The adjusted factors by which modifiable risk factors increased the risk of heart attack included: smoking (1.82-fold increased risk), high cholesterol (2.95-fold), high blood pressure (3.34-fold), Stage 4 chronic kidney disease (1.7-fold), low CD4 count (2.02-fold), detectable viral load (1.48-fold) and HCV (1.47-fold).

The study authors conducted a further analysis that looked only at data on the 57 percent of the cohort members for whom there were body mass index (BMI) data. This allowed them to control for obesity (a BMI of 30 or higher). In this case, the risk factors were associated with the following increased risks of heart attack: smoking (1.71-fold increased risk), high cholesterol (3.12-fold), high blood pressure (2.93-fold), type 2 diabetes (1.47-fold), low CD4 count (2.42-fold) and HCV (1.77-fold).

Having a detectable viral load was not statistically significantly associated with a higher risk of heart attack in the second analysis. Obesity was also not significantly associated with heart attack risk. AIDS was not linked to heart attack in either analysis.

End-stage liver disease:


Of all ESLD cases, 30 percent were driven by HCV, 19 percent by low CD4 count and 16 percent by HBV. 

The adjusted degrees to which risk factors increased the likelihood of ESLD included: low CD4 count (3.89-fold increased risk), detectable viral load (1.77-fold), AIDS (1.35-fold), HBV (3.11-fold) and HCV (3.13-fold).

Next, the investigators looked only at data on the 35 percent of cohort members for whom there were data on at-risk alcohol use—defined as at least three daily drinks or 7 weekly drinks for women and at least four daily or 14 weekly drinks for men. After controlling for at-risk drinking, the investigators found that the following risk factors were associated with an increase in ESLD risk by the following degrees: low CD4 count (4.3-fold increased risk), detectable viral load (1.62-fold), HBV (2.06-fold), HCV (2.76-fold) and at-risk alcohol use (1.78-fold).

AIDS was not associated with ESLD in the second analysis. A history of smoking was not linked to ESLD in either analysis.

End-stage renal disease:


Having a detectable viral load, high cholesterol, high blood pressure and type 2 diabetes were each more common among those diagnosed with ESRD compared with those who did not have the severe kidney disease.

The proportions of ESRD attributable to various modifiable risk factors included: high blood pressure (39 percent); high cholesterol (22 percent); detectable viral load (19 percent); low CD4 count (13 percent); and type 2 diabetes (6 percent).

After adjusting the data, the researchers found that the following risk factors were associated with an increased risk of ESRD by the following degrees: high cholesterol (2.54-fold increased risk), high blood pressure (5.18-fold), type 2 diabetes (1.67-fold), low CD4 count (3.03-fold), detectable viral load (1.87-fold) and AIDS (1.75-fold). Neither HCV nor a history of smoking were associated with ESRD.

What all this means for improving the health of people with HIV:


Researchers have proved that treating HIV earlier, when CD4 counts are higher (ideally above 500), provides numerous health benefits, including a reduced risk of cancer.

That said, the new study found that HIV-related risk factors turned out to have less of an impact on the risk of NADC, heart attack, ESLD and ESRD than numerous modifiable risk factors—in particular, smoking, high cholesterol, high blood pressure and HCV coinfection. This finding underlines the importance of addressing more than just treatment of the virus among people living with HIV.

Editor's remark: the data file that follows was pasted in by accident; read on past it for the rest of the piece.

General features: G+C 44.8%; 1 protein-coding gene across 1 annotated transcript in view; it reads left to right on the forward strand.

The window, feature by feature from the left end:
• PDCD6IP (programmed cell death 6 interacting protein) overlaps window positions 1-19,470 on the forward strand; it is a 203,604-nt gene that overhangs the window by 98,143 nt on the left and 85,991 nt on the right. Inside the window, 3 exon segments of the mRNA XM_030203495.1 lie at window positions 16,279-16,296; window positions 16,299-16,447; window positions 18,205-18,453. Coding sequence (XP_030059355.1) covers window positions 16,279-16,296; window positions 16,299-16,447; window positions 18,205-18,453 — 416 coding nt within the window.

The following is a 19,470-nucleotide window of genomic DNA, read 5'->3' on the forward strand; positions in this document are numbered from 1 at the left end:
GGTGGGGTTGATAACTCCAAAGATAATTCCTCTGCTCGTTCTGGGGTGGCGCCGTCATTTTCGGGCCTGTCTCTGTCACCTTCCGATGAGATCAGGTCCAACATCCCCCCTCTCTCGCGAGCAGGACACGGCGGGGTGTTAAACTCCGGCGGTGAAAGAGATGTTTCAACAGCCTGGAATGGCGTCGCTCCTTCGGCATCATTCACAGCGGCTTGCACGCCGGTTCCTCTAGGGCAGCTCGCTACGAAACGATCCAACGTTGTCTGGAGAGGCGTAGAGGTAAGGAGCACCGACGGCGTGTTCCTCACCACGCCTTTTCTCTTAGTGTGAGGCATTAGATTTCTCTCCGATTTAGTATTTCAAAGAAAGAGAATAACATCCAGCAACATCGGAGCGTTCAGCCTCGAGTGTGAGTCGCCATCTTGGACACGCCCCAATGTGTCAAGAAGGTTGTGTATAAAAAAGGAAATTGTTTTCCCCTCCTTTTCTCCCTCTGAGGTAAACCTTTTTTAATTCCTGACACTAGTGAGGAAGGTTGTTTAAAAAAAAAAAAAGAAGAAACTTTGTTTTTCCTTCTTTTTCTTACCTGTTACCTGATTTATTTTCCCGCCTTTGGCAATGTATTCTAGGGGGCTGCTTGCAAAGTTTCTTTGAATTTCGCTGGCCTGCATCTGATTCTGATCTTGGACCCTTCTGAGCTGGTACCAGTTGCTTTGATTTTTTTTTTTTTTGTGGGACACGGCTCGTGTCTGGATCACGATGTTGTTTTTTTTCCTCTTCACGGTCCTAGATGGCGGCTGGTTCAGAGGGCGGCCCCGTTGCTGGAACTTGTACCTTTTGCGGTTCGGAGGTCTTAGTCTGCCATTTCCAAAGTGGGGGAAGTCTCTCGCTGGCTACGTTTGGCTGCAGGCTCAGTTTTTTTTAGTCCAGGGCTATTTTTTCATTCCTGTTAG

“The evidence from our study is clear,” the study authors write, saying that “to avoid sizeable proportions of non-AIDS-defining cancers, myocardial infarction [heart attack], end-stage liver disease and end-stage renal disease, the continued focus on maintaining HIV viral suppression after [ARV treatment] initiation must be balanced with screening for traditional risk factors, effective interventions to reduce the burden of traditional risk factors and a sustainable model of care with the capacity to provide traditional risk factor interventions over the decades of life with HIV.”

Smoking poses a particularly grave danger to the health and well-being of people with HIV. Multiple previous studies have found that people with HIV lose more years of life to smoking than they do to living with the virus. One quarter of HIV-positive smokers are projected to die of lung cancer. All these findings notwithstanding, members of this demographic tend to underestimate the degree to which smoking threatens their health.

Smokers can quit with the help of various treatments; research has shown this reduces the risk of cancer and cardiovascular disease in particular. (A new study found that e-cigarettes are associated with a higher, albeit still modest, chance of quitting nicotine.) Otherwise, high cholesterol and high blood pressure are treatable through diet, exercise and medication. And HCV is curable with direct-acting antiviral (DAA) medications.

It is vital, the researchers stress, to modify such interventions, such as smoking cessation programs, to the specific needs, including financial considerations, of the HIV population.

One major factor that this study was not designed to consider is any degree to which specific ARVs themselves may raise the risk of the four major diseases considered. Nor did the study consider the health effects of variations in diet and physical activity. And importantly, because everyone in the study was living with HIV, the researchers could not determine how the virus itself, compared with its absence, might affect the risk of these diseases.

Benjamin Ryan is POZ’s editor at large, responsible for HIV science reporting. His work has also appeared in The New York TimesNew YorkThe NationThe Atlantic and The Marshall Project. Follow him on FacebookTwitter and on his website,